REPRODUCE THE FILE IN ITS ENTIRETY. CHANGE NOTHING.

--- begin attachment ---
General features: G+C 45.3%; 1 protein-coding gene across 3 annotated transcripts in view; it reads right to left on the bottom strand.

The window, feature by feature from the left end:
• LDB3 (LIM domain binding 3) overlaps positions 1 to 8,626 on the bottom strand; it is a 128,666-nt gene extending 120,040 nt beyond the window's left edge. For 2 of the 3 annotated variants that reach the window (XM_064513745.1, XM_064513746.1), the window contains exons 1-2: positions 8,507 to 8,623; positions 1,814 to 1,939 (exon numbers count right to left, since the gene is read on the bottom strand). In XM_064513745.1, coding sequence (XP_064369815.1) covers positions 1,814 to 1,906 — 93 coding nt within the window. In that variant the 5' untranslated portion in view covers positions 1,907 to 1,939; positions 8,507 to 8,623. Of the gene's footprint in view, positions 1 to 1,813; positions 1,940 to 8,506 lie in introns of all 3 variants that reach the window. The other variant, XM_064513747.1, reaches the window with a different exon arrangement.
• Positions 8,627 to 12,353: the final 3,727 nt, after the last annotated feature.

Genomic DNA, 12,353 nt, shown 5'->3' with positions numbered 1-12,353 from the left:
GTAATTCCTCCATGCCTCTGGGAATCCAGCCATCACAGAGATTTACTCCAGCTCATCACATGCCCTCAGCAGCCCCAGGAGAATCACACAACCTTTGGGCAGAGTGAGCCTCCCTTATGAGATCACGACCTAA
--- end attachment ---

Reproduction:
General features: G+C 45.3%; 1 protein-coding gene across 3 annotated transcripts in view; it reads right to left on the bottom strand.

The window, feature by feature from the left end:
• LDB3 (LIM domain binding 3) overlaps positions 1 to 8,626 on the bottom strand; it is a 128,666-nt gene extending 120,040 nt beyond the window's left edge. For 2 of the 3 annotated variants that reach the window (XM_064513745.1, XM_064513746.1), the window contains exons 1-2: positions 8,507 to 8,623; positions 1,814 to 1,939 (exon numbers count right to left, since the gene is read on the bottom strand). In XM_064513745.1, coding sequence (XP_064369815.1) covers positions 1,814 to 1,906 — 93 coding nt within the window. In that variant the 5' untranslated portion in view covers positions 1,907 to 1,939; positions 8,507 to 8,623. Of the gene's footprint in view, positions 1 to 1,813; positions 1,940 to 8,506 lie in introns of all 3 variants that reach the window. The other variant, XM_064513747.1, reaches the window with a different exon arrangement.
• Positions 8,627 to 12,353: the final 3,727 nt, after the last annotated feature.

Genomic DNA, 12,353 nt, shown 5'->3' with positions numbered 1-12,353 from the left:
GTAATTCCTCCATGCCTCTGGGAATCCAGCCATCACAGAGATTTACTCCAGCTCATCACATGCCCTCAGCAGCCCCAGGAGAATCACACAACCTTTGGGCAGAGTGAGCCTCCCTTATGAGATCACGACCTAA